For those of us of a certain age, we know what’s meant when a poultry farmer declares his birds ‘taste like chicken used to taste’.
So much of what we buy in the supermarkets today is so bland it is good for nothing more than as a vehicle for other flavourings. But a chicken that tastes like chicken needs little assistance in the tastebud-tantalising department.
A sprig of thyme, a zing of lemon, a pungent whiff of garlic – that’s all you need to take near-perfection to perfection.
Thankfully, good chickens are not hard to find in Britain. Even supermarkets stock free-range and organic birds that – for a couple of more pounds than a barn bird – make a very satisfying Sunday roast.
But GREAT chickens aren’t so easy to come by. It takes lots of trial and error to find the perfect bird. The best chicken I’ve ever tasted is France’s AOC-accredited Poulet de Bresse – but at £30-plus for a bird, it’s only a twice-a-year treat.
Thankfully, I’ve discovered a bird that was literally right under my butcher’s nose: Sutton Hoo.
Sutton Hoo Free Range Chickens cost around £15 for a 1.5kg bird – but they’re worth every penny. They are a traditional slow growing breed and the birds roam freely on 40 acres of pasture overlooking the River Deben in Suffolk.
Their website says this: ‘The birds live in small groups and shelter from the elements in mobile houses that have no artificial lighting and are naturally ventilated. Their playground is the tussocky grassland at Sutton Hoo. From about two weeks of age the happy chicks venture outside to enjoy exploring under Suffolk’s vast open skies. From then on all feeding takes place outside by hand with additional nutrients foraged from the surrounding vegetation.’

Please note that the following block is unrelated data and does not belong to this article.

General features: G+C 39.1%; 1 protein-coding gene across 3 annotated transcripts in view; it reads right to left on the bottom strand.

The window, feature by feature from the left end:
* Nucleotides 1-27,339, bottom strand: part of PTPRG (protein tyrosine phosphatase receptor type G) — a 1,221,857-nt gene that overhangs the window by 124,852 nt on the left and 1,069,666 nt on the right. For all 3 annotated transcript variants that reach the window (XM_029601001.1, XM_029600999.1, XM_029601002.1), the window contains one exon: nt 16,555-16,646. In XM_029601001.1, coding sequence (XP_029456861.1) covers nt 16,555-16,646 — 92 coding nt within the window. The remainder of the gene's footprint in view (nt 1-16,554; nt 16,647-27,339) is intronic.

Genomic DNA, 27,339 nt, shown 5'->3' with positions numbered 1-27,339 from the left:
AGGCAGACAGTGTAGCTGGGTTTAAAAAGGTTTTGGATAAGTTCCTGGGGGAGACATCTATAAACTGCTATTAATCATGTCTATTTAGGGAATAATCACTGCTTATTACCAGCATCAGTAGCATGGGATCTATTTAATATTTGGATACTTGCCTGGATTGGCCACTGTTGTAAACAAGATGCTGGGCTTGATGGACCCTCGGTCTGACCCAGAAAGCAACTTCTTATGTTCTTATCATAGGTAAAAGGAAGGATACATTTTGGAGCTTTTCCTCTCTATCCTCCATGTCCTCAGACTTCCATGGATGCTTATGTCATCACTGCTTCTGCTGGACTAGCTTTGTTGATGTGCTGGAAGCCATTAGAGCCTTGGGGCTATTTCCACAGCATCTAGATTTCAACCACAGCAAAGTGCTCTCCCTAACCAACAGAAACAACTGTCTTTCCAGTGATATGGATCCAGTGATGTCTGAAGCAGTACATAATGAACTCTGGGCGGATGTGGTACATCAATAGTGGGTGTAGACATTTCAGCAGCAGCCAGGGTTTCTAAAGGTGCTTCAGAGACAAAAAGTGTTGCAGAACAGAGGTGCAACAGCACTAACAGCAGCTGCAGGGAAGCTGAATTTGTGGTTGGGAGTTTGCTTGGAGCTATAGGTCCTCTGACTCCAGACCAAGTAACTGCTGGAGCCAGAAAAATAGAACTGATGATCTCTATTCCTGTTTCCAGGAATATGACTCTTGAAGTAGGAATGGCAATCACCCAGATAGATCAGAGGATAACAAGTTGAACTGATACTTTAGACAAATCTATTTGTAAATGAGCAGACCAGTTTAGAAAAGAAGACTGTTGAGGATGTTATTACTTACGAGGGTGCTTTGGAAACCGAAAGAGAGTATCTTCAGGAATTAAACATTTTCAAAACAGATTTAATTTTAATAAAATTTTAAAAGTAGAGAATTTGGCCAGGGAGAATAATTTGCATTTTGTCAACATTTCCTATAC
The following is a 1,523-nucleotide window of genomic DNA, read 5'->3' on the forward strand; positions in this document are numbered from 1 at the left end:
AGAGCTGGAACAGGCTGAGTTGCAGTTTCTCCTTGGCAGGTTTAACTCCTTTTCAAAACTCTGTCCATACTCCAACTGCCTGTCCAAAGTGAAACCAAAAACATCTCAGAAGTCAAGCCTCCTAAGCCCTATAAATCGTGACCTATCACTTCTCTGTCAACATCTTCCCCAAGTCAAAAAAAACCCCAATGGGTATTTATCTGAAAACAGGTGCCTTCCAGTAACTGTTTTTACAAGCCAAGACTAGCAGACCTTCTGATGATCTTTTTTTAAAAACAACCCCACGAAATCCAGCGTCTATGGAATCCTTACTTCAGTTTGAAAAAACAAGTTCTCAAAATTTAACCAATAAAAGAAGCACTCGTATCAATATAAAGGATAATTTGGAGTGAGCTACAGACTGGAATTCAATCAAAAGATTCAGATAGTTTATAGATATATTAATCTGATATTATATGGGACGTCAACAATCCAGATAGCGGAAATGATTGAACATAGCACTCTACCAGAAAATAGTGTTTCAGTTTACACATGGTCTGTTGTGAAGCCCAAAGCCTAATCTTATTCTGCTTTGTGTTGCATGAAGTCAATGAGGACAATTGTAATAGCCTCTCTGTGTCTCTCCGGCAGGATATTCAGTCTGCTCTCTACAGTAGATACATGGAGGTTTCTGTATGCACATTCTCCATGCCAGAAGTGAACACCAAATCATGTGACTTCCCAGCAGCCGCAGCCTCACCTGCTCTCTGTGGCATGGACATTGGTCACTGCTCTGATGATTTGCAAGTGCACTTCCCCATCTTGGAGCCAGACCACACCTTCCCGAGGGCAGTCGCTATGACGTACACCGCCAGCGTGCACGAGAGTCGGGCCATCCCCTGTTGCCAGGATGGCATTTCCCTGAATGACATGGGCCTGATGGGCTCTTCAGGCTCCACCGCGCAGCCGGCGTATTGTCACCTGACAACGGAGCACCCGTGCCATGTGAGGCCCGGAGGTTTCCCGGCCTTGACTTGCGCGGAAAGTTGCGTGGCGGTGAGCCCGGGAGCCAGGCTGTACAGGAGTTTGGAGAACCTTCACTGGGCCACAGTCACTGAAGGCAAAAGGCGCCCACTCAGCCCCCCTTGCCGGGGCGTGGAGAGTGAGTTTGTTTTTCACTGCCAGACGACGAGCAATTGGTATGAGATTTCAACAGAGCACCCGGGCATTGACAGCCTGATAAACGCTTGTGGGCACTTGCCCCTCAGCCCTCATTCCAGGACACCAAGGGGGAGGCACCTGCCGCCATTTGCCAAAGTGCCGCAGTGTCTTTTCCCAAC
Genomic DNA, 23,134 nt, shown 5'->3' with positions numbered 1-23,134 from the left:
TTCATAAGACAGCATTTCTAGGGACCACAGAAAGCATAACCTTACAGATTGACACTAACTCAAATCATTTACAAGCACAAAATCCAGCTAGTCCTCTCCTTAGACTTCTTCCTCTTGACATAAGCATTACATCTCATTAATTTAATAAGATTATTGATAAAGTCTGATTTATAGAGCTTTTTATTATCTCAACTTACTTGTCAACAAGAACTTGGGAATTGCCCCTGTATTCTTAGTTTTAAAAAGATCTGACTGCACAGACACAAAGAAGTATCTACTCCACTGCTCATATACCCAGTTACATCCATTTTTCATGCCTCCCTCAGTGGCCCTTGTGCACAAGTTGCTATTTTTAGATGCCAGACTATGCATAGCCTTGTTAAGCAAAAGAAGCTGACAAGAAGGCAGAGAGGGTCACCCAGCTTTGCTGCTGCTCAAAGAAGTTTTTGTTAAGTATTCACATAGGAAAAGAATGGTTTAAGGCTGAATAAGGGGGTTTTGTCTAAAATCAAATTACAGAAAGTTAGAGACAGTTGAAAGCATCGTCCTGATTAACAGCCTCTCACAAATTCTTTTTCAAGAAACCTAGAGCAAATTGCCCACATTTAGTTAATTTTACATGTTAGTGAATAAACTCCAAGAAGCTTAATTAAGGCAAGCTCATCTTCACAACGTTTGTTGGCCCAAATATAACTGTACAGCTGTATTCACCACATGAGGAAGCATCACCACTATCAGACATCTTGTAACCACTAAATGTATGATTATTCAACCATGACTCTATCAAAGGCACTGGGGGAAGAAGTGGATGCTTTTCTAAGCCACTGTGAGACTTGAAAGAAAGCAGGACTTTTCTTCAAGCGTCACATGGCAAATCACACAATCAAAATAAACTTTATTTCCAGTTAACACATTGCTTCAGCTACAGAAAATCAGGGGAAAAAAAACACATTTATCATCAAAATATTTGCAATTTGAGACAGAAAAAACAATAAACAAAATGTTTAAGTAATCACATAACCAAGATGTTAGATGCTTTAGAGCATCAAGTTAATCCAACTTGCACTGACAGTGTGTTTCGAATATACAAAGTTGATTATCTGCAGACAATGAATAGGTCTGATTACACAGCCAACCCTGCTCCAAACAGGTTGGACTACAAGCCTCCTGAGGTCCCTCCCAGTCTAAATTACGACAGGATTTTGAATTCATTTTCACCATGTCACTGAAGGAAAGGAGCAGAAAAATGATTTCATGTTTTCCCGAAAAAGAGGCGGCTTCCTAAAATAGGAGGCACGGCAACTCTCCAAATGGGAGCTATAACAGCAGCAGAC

They also produce organic chickens, which are fed a certified organic diet. However, they are raised in exactly the same way as the free-range and for me, the most important aspect of choosing a chicken is the bird’s welfare (as well as how it tastes).
This recipe – for 2-4 people (depending on appetite) is about as simple and effective as a Sunday roast can be.
1 Sutton Hoo Free-Range Chicken, weighing approx. 1.5kkg
3 garlic cloves, crushed
1 sprig of thyme
1 tsp freshly ground black pepper
1 tsp salt
300ml chicken stock
1 glass white wine
1. Put the chicken in a roasting tin then rub the chicken skin all over with the garlic, then put the garlic in the cavity. Halve the lemon then squeeze the juice over the skin. Put this in the cavity, then add the thymne. Sprinkle salt and pepper over the chicken skin, then massage in with your hands.
2. Preheat the oven to 180C/Gas 4. Cook the chicken for approx. 1 hour until the juices run clear when a skewer is inserted into the thickest part of the thigh.
3. Remove the chicken from the tin and transfer to a plate. Remove the lemon, garlic and thyme from the cavity and leave in the roasting tin. Cover with the chicken with tin foil for at least 20 mins to rest (this allows the juices to relax back into the meat, which makes it more juicy).
4. With a spoon, remove the excess fat from the roasting tin, then heat the tin over a high heat and add the white wine to de-glaze the tin. Add the chicken stock and bring to the boil. Sieve the gravy into a small saucepan and reduce to desired quantity and consistency. If you want a silky finish, mix together a knob of butter with 1 tsp plain flour into a smooth paste, then bring the gravy to the boil and whisk in the paste.
5. Carve the chicken and serve with spring greens and goose fat-roasted Maris Piper potatoes and roasted carrots.